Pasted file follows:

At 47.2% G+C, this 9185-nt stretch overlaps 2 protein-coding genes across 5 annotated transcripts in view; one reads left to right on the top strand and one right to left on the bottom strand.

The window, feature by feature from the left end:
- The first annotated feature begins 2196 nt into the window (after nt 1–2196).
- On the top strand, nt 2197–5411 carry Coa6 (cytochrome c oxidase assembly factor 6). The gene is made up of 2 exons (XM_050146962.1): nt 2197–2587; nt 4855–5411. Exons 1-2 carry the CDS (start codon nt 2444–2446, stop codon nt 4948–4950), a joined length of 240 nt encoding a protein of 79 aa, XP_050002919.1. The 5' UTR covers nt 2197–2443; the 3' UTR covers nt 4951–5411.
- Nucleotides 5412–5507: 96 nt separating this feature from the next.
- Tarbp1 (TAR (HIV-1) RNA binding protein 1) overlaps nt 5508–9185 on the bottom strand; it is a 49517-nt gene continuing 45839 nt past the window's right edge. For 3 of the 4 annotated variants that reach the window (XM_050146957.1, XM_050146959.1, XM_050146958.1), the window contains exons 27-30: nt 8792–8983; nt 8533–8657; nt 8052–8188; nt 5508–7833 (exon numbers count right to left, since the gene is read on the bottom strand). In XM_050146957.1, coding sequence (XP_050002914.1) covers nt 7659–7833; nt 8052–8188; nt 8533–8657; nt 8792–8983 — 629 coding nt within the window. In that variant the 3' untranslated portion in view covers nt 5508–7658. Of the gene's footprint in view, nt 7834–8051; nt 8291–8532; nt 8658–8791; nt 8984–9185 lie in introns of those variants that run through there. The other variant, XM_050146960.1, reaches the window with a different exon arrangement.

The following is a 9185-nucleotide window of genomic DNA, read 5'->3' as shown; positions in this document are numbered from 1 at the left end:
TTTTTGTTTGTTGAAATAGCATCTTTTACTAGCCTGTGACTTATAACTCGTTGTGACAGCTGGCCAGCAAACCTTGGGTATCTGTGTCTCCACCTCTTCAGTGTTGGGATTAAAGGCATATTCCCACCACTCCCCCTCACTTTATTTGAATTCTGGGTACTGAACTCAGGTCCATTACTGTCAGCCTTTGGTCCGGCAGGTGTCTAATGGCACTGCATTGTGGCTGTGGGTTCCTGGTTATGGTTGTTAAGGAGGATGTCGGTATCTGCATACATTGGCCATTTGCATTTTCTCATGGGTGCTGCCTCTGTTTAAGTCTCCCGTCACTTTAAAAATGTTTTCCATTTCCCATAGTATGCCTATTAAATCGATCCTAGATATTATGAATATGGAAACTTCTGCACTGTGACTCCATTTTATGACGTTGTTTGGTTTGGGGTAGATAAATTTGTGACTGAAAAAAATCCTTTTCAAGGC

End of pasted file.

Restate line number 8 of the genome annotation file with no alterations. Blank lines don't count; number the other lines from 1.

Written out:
TTTTTGTTTGTTGAAATAGCATCTTTTACTAGCCTGTGACTTATAACTCGTTGTGACAGCTGGCCAGCAAACCTTGGGTATCTGTGTCTCCACCTCTTCAGTGTTGGGATTAAAGGCATATTCCCACCACTCCCCCTCACTTTATTTGAATTCTGGGTACTGAACTCAGGTCCATTACTGTCAGCCTTTGGTCCGGCAGGTGTCTAATGGCACTGCATTGTGGCTGTGGGTTCCTGGTTATGGTTGTTAAGGAGGATGTCGGTATCTGCATACATTGGCCATTTGCATTTTCTCATGGGTGCTGCCTCTGTTTAAGTCTCCCGTCACTTTAAAAATGTTTTCCATTTCCCATAGTATGCCTATTAAATCGATCCTAGATATTATGAATATGGAAACTTCTGCACTGTGACTCCATTTTATGACGTTGTTTGGTTTGGGGTAGATAAATTTGTGACTGAAAAAAATCCTTTTCAAGGC